First Things First...Part 1
Since the start of the school year, as I have been working in schools, I am hearing a theme emerge from teachers, “there is just not enough time to get everything done,” “I have no time for myself,” “all I do is work and just try to keep my head above water.”
Based on this feedback from educators, I have been rereading First Things First by Stephen Covey, Rodger Merrill and Rebecca Merrill. Stephen Covey is the author of 7 Habits of Highly Effective People. Habit 3 is putting first things first.
In the chapter, First Things First, the authors suggest that our struggle with time is characterized in one of two ways. The clock is the common method for characterizing time. It is represented by our school calendar, class schedules, after school committee work, and extra-curricular activity commitments. A second method by which time is represented is our personal compass. The compass of a person can be represented by individual priorities, standards, values, and goals.
The clock represents what we do with our time or how we actually spend our time. The compass represents what we feel is significant, what we value, and what we believe is important.
The authors offer this advice: in order to live a more balanced life. We must learn to discern and make choices based on what are the most important and meaningful activities and experiences for our life. We have the right to opt out of activities and obligations. We must empower ourselves to “just say no” to issues that drain us of our energy and time---and that have little or no value to us as professionals.
A time management matrix is suggested in order for us to reflect on how we spend on our time.
What does all this mean?
How can this help educators get a handle on their time? Quadrant 1 represents events in our life that are both urgent and important. Quadrant 1 demands our time and draws upon our experience and skills to produce quality representation of our work. Quadrant 1 urgency can be lessened by applying the old adage “proper prior planning prevents poor performance.” If we handle Quadrant 1 tasks in a timely fashion, the urgency is reduced.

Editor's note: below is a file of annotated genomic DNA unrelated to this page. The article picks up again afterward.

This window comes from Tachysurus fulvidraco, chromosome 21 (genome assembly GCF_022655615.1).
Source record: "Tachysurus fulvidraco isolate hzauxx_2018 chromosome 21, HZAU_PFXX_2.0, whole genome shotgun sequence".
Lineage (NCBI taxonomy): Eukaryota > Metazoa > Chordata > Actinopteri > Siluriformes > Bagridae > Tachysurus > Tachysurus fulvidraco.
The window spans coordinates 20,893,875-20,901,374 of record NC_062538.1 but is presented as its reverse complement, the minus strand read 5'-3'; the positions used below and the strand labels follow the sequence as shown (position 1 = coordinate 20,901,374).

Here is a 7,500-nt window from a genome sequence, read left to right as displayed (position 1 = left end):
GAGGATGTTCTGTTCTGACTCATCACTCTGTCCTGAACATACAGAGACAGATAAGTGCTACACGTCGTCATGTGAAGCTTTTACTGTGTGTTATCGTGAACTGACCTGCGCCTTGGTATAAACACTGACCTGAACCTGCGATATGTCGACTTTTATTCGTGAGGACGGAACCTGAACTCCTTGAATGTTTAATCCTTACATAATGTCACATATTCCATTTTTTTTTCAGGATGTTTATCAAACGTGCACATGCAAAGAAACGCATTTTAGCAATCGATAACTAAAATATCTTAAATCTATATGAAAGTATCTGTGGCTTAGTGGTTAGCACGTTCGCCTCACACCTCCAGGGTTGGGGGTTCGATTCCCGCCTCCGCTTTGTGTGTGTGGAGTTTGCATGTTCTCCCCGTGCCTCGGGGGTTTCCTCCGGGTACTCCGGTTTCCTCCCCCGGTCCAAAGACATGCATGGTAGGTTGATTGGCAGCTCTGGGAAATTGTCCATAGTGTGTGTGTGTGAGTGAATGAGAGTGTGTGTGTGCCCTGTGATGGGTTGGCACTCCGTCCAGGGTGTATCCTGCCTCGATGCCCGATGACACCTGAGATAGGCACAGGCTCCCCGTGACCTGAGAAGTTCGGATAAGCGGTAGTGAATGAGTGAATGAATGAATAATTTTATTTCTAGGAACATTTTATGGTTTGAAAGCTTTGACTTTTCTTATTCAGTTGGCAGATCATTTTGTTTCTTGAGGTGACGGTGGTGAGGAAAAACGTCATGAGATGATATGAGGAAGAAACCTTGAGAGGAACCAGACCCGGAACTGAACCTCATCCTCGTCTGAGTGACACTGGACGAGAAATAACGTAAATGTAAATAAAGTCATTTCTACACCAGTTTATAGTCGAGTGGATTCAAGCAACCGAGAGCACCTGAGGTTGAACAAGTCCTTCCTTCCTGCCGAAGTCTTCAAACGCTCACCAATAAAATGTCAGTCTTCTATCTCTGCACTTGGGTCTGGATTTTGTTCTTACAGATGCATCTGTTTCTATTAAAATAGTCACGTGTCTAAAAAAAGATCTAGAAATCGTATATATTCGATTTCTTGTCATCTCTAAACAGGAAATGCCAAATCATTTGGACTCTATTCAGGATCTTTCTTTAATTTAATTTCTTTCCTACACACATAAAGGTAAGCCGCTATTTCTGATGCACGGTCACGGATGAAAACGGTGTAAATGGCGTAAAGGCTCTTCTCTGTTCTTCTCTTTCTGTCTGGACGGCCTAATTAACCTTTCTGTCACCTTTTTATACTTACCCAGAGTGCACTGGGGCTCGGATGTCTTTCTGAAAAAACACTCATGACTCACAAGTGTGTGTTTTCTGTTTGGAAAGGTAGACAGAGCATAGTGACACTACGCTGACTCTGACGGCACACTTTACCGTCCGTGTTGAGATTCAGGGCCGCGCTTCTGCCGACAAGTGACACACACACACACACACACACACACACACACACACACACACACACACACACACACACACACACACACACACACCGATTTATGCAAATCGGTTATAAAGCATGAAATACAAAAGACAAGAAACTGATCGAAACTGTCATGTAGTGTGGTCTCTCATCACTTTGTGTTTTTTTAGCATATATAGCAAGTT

Quadrant 2 outlines activities in our lives that are important, but not urgent. This is the quadrant of “excellence.” We focus on professional learning, and on connecting with the resources and individuals around us in order to maximize our impact. Increasing our time in this quadrant strengthens our ability to act and achieve. Additionally, spending more time in Quadrant 2 reduces Quadrant 1…the urgent.
The elements in our lives that are urgent, but not important, fall into Quadrant III. Covey calls this the quadrant of “deception”. The pressure of the urgent creates an impression of importance, when in actuality, the events in this quadrant are of no importance at all. Quadrant III is typically driven by the needs and expectations of others, not by our own priorities.
Not urgent and unimportant items in our lives fall into Quadrant IV. This is the quadrant that drains much of our precious time and energy with no benefits in return. Covey calls Quadrant 4 our “escape” quadrant. Mind-numbing television or frivolous reading, social media, babbling in the teacher’s lounge, with no solution-focused goal, are examples. Don’t let Quadrant 4 be a vacuum of your precious resource of time.